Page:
Skip to comments.High-Threat Contract Jobs
Posted on 02/17/2020 5:56:22 AM PST by w1n1
The Pros and Cons to Contracting Overseas
Today, there are hundreds of thousands of men and women working overseas on various contracts and making good money, probably two to three times what they can make in the United States.
Naturally, the best-paying jobs are in high-threat environments such as Iraq, Afghanistan, Syria, etc. Yes, these places can be dangerous. Since 2001 over 3,300 civilian contractors have been killed, and almost 95,000 were injured in Iraq and Afghanistan alone. The vast majority were third-country nationals, or TCNs, from places like Peru, Colombia, Philippines, Fiji, Uganda, Kenya, Egypt, Pakistan and so on. There were thousands of casualties from the US as well. In reality, the odds are that you will not be injured, but you need to be aware that the possibility certainly does exist.
As an overseas contractor you are often working in austere environments. This can range from living in a large tent with 15 other people and eating MREs (meal ready to eat) all the way up to enjoying individual rooms with a private bathroom, Internet, satellite television and access to gymnasiums, movie theaters, tennis courts and well-run dining facilities. It all depends on the company you are working for and where the contract is being performed.
Let's talk about the pay. Again, this is all dependent upon where you are working, what you are doing, how long you are expected to be away from home and the living conditions. Generally, as a contractor you can expect that your living accommodations and food will be included as part of the deal. Pay can be as low as $15 per hour for unskilled labor or simple administrative functions. But remember, this is usually based on a 12-hour day and six days per week.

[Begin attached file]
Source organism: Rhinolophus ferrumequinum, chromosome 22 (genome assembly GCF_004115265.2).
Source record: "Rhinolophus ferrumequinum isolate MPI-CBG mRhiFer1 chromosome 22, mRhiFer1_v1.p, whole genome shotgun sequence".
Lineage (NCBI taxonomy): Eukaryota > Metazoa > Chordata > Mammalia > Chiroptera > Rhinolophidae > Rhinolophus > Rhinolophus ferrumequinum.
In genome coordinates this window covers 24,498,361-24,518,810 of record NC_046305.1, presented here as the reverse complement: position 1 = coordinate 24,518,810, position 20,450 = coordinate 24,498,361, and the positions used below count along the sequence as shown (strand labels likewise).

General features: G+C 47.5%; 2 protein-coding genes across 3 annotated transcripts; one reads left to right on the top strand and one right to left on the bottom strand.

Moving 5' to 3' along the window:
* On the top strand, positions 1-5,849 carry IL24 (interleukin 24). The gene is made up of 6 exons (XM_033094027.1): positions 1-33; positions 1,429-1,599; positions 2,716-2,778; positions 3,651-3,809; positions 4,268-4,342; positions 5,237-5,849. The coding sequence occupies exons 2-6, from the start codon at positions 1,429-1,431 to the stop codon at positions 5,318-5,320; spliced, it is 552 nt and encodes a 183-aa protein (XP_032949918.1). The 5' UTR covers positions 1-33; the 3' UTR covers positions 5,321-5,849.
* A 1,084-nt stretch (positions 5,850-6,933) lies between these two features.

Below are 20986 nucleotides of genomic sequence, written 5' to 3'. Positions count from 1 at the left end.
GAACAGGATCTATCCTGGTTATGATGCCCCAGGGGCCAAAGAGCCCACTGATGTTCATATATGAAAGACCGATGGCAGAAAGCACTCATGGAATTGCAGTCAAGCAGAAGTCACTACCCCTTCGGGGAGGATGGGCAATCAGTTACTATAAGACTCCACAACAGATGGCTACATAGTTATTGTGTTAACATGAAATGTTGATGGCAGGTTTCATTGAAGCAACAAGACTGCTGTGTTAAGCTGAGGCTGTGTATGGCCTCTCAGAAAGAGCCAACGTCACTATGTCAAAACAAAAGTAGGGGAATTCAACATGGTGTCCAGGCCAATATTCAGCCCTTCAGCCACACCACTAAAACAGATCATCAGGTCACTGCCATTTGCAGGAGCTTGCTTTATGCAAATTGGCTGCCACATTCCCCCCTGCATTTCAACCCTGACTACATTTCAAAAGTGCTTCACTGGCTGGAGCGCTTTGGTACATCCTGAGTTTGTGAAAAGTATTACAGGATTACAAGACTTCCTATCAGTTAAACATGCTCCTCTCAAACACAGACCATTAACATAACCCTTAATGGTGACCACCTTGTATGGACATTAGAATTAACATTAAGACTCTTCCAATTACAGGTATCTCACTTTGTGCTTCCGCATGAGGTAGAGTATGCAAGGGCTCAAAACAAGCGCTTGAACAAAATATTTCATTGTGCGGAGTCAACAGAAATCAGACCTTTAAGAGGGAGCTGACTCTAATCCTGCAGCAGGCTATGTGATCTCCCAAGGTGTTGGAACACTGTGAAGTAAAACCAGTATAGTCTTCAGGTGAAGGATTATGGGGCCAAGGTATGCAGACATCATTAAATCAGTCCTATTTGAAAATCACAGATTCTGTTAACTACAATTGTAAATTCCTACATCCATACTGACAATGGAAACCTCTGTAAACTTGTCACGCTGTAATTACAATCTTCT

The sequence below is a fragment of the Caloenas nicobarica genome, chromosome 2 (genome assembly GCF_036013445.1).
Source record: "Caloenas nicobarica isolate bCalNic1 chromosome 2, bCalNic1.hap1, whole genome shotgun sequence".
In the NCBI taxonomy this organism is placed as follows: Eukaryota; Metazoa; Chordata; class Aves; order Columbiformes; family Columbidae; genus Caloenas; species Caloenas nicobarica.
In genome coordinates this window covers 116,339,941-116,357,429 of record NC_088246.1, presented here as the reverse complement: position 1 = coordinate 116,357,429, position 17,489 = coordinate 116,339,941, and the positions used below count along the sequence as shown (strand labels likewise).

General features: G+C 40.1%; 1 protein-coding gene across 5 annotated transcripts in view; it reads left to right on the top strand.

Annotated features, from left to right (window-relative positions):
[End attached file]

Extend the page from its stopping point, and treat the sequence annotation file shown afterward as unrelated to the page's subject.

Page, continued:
That works out to $1,080 per week, $5,400 per month. Not bad for those who have very few skills, plus there isnt much in the way of expenses to pay either. At the other end of the spectrum, there are contracts currently paying more than $1,800 per day! Do the math and you can see that that is a butt-load of cash. However, you need very special skills and experience, plus there is probably a very high risk of being seriously injured, captured by bad guys and having to wear those unflattering orange jumpsuits, and/or killed. Is the risk worth it to you and your family? Read the rest of high-threat contract jobs.
While working in Antarctica as an American would not be eligible for foriegn earned income tax exempt credit. Since it’s seen as a US holding (it is after all claimed territory)
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